14 Questions to Ask Your Mortgage Lender (See if They’re Really on Your Side!)

When you’re trying to buy a home, there are a million things on your mind. It’s tempting to throw yourself at the first financial expert you find and ask them for everything you need to know and an action plan. However, if you meet with a mortgage lender or broker and seem lost, the wrong one might take advantage of you.

Don’t forget that the process of finding a mortgage lender is a two-way street. They will certainly interview you and evaluate your credit, and you should be prepared to evaluate their policies and intentions as well. Here are some of the most important questions to ask when vetting a mortgage lender.

1. Which Types of Mortgage Do You Offer?

You might think a mortgage is a mortgage and there is just one type, but there are actually two main categories: conventional loans and government-backed loans. Not every lender is legally authorized to provide both types of loans, so if you are leaning toward one or the other, check that this mortgage lender can meet your needs. Conventional loans are probably what you’re most familiar with as they can be used by anyone. In turn, each lender has its own credit score and downpayment requirements which serve as an applicant filter.

Government-backed loans are more favorable to borrowers since they have lower down payment and credit score requirements. On top of that, the federal government insures them, which helps you avoid foreclosure. That being said, these are more exclusive loans only available to qualifying individuals such as those who have served in the U.S. military or who live in rural areas.

If you believe you may qualify for a government-backed loan, you should absolutely discuss this with a lender. A lender with your best interests at heart will help you determine if you qualify and support your application efforts.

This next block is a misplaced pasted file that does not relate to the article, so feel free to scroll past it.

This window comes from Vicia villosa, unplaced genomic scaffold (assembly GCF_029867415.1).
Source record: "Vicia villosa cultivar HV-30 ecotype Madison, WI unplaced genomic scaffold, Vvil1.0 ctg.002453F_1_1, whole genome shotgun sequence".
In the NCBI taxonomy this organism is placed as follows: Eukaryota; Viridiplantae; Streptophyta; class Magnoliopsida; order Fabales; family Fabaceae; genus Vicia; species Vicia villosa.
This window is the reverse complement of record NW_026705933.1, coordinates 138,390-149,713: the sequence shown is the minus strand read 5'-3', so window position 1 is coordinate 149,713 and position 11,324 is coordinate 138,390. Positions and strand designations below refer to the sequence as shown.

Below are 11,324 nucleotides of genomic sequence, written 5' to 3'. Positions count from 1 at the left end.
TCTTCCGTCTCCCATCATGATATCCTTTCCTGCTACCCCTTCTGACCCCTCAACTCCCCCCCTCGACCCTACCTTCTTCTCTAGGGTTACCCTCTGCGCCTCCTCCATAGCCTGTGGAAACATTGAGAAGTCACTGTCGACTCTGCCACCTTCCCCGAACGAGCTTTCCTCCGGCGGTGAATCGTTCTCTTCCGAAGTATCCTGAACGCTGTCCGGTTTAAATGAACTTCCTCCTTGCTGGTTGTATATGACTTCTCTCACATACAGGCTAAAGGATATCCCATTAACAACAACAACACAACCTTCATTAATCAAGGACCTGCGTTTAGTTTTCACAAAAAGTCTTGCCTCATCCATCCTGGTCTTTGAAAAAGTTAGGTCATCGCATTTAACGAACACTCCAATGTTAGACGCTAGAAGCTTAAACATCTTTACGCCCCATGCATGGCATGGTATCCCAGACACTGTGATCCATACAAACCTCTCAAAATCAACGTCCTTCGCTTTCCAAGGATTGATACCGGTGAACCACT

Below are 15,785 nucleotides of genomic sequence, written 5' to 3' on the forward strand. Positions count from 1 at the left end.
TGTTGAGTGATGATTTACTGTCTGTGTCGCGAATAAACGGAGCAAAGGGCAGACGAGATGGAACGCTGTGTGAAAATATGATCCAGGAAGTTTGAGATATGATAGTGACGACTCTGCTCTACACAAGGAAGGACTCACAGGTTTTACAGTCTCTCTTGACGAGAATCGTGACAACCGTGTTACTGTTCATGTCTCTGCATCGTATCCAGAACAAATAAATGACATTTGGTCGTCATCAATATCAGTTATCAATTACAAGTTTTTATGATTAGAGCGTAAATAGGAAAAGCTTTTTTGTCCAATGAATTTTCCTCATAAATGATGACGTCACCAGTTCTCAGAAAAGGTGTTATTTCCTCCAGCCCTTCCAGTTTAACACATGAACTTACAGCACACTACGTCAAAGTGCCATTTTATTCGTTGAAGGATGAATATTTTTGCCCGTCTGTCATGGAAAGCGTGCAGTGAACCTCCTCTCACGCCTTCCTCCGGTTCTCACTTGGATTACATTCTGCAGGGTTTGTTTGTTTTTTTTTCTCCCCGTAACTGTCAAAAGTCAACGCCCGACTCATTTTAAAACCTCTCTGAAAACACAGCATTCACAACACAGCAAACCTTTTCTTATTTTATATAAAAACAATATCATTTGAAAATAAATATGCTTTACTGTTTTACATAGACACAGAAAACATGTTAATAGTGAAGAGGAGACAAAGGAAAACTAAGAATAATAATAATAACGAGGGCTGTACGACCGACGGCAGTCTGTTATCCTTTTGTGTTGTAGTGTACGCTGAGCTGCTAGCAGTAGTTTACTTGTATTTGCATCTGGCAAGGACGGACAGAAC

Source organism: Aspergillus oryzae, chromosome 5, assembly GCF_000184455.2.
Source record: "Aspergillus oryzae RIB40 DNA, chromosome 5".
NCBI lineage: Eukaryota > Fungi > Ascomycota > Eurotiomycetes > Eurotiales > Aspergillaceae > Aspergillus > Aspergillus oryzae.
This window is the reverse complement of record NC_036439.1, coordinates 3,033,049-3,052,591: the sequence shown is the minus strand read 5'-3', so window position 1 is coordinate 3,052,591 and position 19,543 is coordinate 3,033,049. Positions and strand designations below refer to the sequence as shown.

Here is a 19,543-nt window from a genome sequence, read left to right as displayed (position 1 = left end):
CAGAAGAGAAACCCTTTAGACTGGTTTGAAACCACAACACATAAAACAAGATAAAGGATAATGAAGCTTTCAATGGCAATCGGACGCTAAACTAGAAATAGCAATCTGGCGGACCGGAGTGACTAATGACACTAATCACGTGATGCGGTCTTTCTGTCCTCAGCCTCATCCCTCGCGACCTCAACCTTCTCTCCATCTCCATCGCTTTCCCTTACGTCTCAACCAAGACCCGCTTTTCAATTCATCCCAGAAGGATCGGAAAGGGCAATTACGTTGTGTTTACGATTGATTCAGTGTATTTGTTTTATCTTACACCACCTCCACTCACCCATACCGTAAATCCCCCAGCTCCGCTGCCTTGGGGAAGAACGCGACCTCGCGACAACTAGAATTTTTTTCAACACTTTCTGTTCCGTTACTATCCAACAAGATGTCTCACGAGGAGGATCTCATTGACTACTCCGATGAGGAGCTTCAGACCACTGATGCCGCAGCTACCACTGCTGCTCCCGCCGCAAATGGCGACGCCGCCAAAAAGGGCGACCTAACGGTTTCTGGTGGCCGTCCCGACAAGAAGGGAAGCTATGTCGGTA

2. What Credit Qualifications Do You Require?

To avoid a lengthy discovery process with a lender only to find you don’t meet their credit qualifications, ask about the requirements upfront. What is considered an acceptable credit score will vary from lender to lender, so don’t automatically assume you qualify. If you do have a great credit score, ask your lender if you’re eligible for any special offers or lower interest rates. No one likes to miss opportunities to make money, so don’t be afraid to stand up for your interests and ask.

If you have some time before you meet with a mortgage lender, see which tips you can follow to improve your credit score and get more favorable rates.

3. Which Type of Mortgage is Best for Me?

Sounds obvious, but it’s a must-ask. After all, this is one of the main points of seeking financial advice. Once you’ve provided detailed information about your history and needs, ask for a specific loan recommendation that includes the pros and cons of each option. This is also the time to speak up and ask the lender to explain all the fees. If you want more time to think and compare other lenders’ options, ask for a written summary.

4. What Are the Servicing Charges?

First, what is servicing? Servicing is when your mortgage payments are sent from your mortgage payment collector to investors, insurers, and tax authorities. One of the ideas behind servicing is to protect homeowners. First, servicers make sure that homeowners have the right insurance coverage. Second, if homeowners miss payments, servicers give them guidance to make payments, look for loan modifications, or find alternatives to foreclosure.

In general, these servicing payments are handled through escrow accounts, which you can imagine as the savings account your mortgage servicer manages that contains your mortgage payments. Servicing fees often fall between 0.25% to 0.5% of the monthly outstanding mortgage balance and cover the management costs of payments. However, a common difficulty here is that many mortgage lenders won’t know what servicing fees you’ll face because they sell the rights to your loan after it closes.